I realise a 50% gain to 1.5x would be wildly exciting to plenty of people on here. I can easily see that happening if they have another couple of good years. But personally I couldn't care less and would probably rather the multiple didn't rise, because I intend to hold this one for a VERY long time and would be happy to keep buying at 1x (and for years of buybacks to steadily reduce the share count a la Teledyne).

Still, its refreshing to be on the bearish end of a Fairfax discussion for once ;)

FFHWatcher

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Re: 2017 q4 result out!
« Reply #65 on: February 22, 2018, 11:57:18 AM »
Can you imagine a stock that is $5.50 and then 20 years it is up to $6.50 ?

That's Fairfax if you move the decimal point.  Perhaps the next 20 years will be different than the previous years and a lot of great things have happened at FFH during that time yet here we are, 20 years later with a similar stock price.  The company is a lot different today, there have been dividends, cat losses, hedging gains, hedging losses, etc. but a lot of people in 1997 and 1998 said the exact same thing you just said (I will hold FFH for a VERY long time). 
I also heard the same scenario about 15 years ago that I am hearing today... 'If FFH only invests their cash in bonds at x%, what will be the earnings?'  Huge!! 
20 years is a long time.

StubbleJumper

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Re: 2017 q4 result out!
« Reply #66 on: February 22, 2018, 12:08:05 PM »
Can you imagine a stock that is $5.50 and then 20 years it is up to $6.50 ?

That's Fairfax if you move the decimal point.  Perhaps the next 20 years will be different than the previous years and a lot of great things have happened at FFH during that time yet here we are, 20 years later with a similar stock price.  The company is a lot different today, there have been dividends, cat losses, hedging gains, hedging losses, etc. but a lot of people in 1997 and 1998 said the exact same thing you just said (I will hold FFH for a VERY long time). 
I also heard the same scenario about 15 years ago that I am hearing today... 'If FFH only invests their cash in bonds at x%, what will be the earnings?'  Huge!!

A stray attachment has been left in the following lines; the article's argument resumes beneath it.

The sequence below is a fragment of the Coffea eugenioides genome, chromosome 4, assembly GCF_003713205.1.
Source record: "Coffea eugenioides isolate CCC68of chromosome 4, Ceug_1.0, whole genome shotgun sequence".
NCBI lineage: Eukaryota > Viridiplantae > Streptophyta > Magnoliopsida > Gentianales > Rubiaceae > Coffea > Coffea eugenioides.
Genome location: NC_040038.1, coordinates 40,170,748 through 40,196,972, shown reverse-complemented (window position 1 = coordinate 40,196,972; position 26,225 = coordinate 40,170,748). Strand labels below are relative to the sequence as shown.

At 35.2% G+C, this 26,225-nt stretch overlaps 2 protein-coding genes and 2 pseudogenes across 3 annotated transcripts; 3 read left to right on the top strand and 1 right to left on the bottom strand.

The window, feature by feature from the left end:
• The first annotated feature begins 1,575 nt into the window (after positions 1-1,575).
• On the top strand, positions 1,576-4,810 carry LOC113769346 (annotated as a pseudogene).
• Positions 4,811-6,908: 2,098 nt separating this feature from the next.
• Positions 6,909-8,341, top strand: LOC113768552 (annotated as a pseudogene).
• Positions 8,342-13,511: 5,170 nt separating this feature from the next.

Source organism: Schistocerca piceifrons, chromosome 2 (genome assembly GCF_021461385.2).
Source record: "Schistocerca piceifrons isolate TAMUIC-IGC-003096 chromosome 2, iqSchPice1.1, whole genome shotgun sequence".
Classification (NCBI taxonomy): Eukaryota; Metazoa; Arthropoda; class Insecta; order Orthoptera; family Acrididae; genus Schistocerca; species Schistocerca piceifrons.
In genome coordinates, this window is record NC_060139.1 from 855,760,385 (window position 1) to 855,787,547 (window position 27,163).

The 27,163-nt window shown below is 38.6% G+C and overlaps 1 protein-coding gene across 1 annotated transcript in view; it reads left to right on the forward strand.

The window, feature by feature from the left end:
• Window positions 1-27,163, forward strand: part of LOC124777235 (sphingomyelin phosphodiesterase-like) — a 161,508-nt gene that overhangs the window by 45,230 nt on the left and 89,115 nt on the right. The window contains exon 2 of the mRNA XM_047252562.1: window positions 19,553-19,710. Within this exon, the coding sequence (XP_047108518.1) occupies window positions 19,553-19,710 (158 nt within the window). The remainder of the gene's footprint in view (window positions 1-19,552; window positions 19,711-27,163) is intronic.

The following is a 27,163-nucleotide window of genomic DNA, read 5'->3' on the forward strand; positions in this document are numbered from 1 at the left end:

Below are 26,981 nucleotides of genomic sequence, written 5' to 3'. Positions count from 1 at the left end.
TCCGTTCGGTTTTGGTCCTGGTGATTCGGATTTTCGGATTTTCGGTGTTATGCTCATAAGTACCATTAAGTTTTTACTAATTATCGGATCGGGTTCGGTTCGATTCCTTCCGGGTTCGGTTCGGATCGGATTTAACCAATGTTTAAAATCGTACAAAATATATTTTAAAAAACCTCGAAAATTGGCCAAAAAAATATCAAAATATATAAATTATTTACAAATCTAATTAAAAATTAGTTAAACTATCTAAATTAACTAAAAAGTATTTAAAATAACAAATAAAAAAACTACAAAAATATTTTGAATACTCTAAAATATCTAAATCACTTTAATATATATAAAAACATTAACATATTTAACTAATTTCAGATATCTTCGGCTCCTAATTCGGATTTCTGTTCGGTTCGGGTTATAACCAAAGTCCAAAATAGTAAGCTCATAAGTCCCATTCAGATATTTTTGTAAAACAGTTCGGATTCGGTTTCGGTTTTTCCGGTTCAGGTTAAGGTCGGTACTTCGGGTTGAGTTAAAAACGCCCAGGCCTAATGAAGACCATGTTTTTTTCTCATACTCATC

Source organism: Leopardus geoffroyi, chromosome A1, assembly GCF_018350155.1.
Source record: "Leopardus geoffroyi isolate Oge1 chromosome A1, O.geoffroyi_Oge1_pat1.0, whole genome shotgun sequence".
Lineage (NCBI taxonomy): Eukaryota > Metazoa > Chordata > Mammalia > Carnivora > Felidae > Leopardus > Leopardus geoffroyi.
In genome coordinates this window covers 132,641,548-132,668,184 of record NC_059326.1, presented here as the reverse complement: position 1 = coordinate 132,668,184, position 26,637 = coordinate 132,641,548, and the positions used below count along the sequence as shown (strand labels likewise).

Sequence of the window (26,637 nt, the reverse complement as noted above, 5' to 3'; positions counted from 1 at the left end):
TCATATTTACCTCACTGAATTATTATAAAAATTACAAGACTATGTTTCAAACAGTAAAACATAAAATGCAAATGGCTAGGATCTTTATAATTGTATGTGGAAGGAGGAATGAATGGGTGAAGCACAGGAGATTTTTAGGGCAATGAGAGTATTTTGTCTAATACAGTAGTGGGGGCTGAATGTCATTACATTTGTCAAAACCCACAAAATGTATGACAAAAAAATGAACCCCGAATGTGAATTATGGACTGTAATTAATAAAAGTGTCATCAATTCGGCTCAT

20 years is a long time.


Sure, you might have heard that 15 years ago.  But as I recall, I bought a few shares right around Martin Luther King day almost exactly 15 years ago and I paid less than cdn$100. 

Purchase price matters greatly.


SJ

Santayana

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Re: 2017 q4 result out!
« Reply #67 on: February 22, 2018, 12:44:22 PM »
And on a 25 year timeframe it's a 10 bagger.

Cigarbutt

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Re: 2017 q4 result out!
« Reply #68 on: February 22, 2018, 01:07:34 PM »
20 years is a long time.
I've done very well with Fairfax and related holdings during the time period but the result has occurred in the context of a variable level of ownership.
Often hoped for a stable long term position but the ingredients have never been assembled (so far).

Thank you for the post FFHWatcher.
Perspective helps.

In 1997:
NPW=1392,6 (million CDN)
Total investments=4054,1 (million USD)
SO=11,1 (million shares)

In 2017:
NPW=9983,5 (million USD)
Total investments=39381,6 (million USD)
SO=27,8 (million shares)

Then, FFH was getting ready to acquire CFI and TIG.
Now, FFH is getting ready to play offense.

Humble tentative conclusion: the earning power has been multiplied and the P/B premium that needs to be applied is in large part a function of float deployment. 


petec

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Re: 2017 q4 result out!
« Reply #69 on: February 23, 2018, 12:45:44 AM »
A lot of people in 1997 and 1998 said the exact same thing you just said (I will hold FFH for a VERY long time). 

Well, those people were dumb (apologies to anyone I've just called dumb!). If Fairfax gets back to the P/BV that it was at then, I won't hold it for a very long time. I know I didn't explicitly state that, but it's what I was getting at when I said I hoped the multiple would not rise. Price is (almost) everything and every statement about holding period should be viewed through a price lens.
« Last Edit: February 23, 2018, 01:24:57 AM by petec »